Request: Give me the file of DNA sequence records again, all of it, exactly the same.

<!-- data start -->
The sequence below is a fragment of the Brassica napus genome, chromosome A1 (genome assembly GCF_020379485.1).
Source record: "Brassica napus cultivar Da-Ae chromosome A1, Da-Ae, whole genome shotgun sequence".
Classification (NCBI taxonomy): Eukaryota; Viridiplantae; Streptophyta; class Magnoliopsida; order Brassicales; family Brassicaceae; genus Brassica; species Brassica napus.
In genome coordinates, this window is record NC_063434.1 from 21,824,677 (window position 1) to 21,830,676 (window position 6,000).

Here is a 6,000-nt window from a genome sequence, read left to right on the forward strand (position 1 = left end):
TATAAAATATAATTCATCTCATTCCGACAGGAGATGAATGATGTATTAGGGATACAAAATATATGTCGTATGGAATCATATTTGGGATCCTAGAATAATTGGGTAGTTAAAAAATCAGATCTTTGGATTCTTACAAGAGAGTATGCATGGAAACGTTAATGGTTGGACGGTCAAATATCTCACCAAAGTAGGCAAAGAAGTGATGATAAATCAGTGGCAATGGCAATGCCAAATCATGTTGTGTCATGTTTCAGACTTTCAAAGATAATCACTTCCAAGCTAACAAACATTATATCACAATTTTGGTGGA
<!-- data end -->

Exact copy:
The sequence below is a fragment of the Brassica napus genome, chromosome A1 (genome assembly GCF_020379485.1).
Source record: "Brassica napus cultivar Da-Ae chromosome A1, Da-Ae, whole genome shotgun sequence".
Classification (NCBI taxonomy): Eukaryota; Viridiplantae; Streptophyta; class Magnoliopsida; order Brassicales; family Brassicaceae; genus Brassica; species Brassica napus.
In genome coordinates, this window is record NC_063434.1 from 21,824,677 (window position 1) to 21,830,676 (window position 6,000).

Here is a 6,000-nt window from a genome sequence, read left to right on the forward strand (position 1 = left end):
TATAAAATATAATTCATCTCATTCCGACAGGAGATGAATGATGTATTAGGGATACAAAATATATGTCGTATGGAATCATATTTGGGATCCTAGAATAATTGGGTAGTTAAAAAATCAGATCTTTGGATTCTTACAAGAGAGTATGCATGGAAACGTTAATGGTTGGACGGTCAAATATCTCACCAAAGTAGGCAAAGAAGTGATGATAAATCAGTGGCAATGGCAATGCCAAATCATGTTGTGTCATGTTTCAGACTTTCAAAGATAATCACTTCCAAGCTAACAAACATTATATCACAATTTTGGTGGA